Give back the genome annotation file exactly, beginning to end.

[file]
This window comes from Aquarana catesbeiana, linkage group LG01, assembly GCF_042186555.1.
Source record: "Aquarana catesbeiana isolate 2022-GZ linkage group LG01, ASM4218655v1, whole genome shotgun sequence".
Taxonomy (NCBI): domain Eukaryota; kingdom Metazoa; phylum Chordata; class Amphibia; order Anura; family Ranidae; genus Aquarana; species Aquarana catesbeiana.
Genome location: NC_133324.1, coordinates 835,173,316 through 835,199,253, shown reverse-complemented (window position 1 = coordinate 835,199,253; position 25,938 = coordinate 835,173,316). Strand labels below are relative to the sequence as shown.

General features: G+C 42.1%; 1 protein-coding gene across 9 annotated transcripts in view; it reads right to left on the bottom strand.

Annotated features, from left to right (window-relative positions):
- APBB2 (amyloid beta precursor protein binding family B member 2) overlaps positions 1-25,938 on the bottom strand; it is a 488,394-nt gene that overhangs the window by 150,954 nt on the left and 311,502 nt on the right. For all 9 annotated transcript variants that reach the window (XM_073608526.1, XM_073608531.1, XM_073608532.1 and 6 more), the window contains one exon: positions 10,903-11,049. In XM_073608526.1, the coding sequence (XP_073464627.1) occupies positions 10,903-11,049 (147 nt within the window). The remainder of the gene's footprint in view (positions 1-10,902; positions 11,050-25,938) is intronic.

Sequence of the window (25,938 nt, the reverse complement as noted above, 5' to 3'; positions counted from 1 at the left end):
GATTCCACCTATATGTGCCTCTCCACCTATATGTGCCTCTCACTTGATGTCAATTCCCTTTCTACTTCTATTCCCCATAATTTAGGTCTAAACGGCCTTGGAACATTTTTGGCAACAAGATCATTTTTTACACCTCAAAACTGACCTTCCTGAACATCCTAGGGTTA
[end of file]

This window comes from Aquarana catesbeiana, linkage group LG01, assembly GCF_042186555.1.
Source record: "Aquarana catesbeiana isolate 2022-GZ linkage group LG01, ASM4218655v1, whole genome shotgun sequence".
Taxonomy (NCBI): domain Eukaryota; kingdom Metazoa; phylum Chordata; class Amphibia; order Anura; family Ranidae; genus Aquarana; species Aquarana catesbeiana.
Genome location: NC_133324.1, coordinates 835,173,316 through 835,199,253, shown reverse-complemented (window position 1 = coordinate 835,199,253; position 25,938 = coordinate 835,173,316). Strand labels below are relative to the sequence as shown.

General features: G+C 42.1%; 1 protein-coding gene across 9 annotated transcripts in view; it reads right to left on the bottom strand.

Annotated features, from left to right (window-relative positions):
- APBB2 (amyloid beta precursor protein binding family B member 2) overlaps positions 1-25,938 on the bottom strand; it is a 488,394-nt gene that overhangs the window by 150,954 nt on the left and 311,502 nt on the right. For all 9 annotated transcript variants that reach the window (XM_073608526.1, XM_073608531.1, XM_073608532.1 and 6 more), the window contains one exon: positions 10,903-11,049. In XM_073608526.1, the coding sequence (XP_073464627.1) occupies positions 10,903-11,049 (147 nt within the window). The remainder of the gene's footprint in view (positions 1-10,902; positions 11,050-25,938) is intronic.

Sequence of the window (25,938 nt, the reverse complement as noted above, 5' to 3'; positions counted from 1 at the left end):
GATTCCACCTATATGTGCCTCTCCACCTATATGTGCCTCTCACTTGATGTCAATTCCCTTTCTACTTCTATTCCCCATAATTTAGGTCTAAACGGCCTTGGAACATTTTTGGCAACAAGATCATTTTTTACACCTCAAAACTGACCTTCCTGAACATCCTAGGGTTA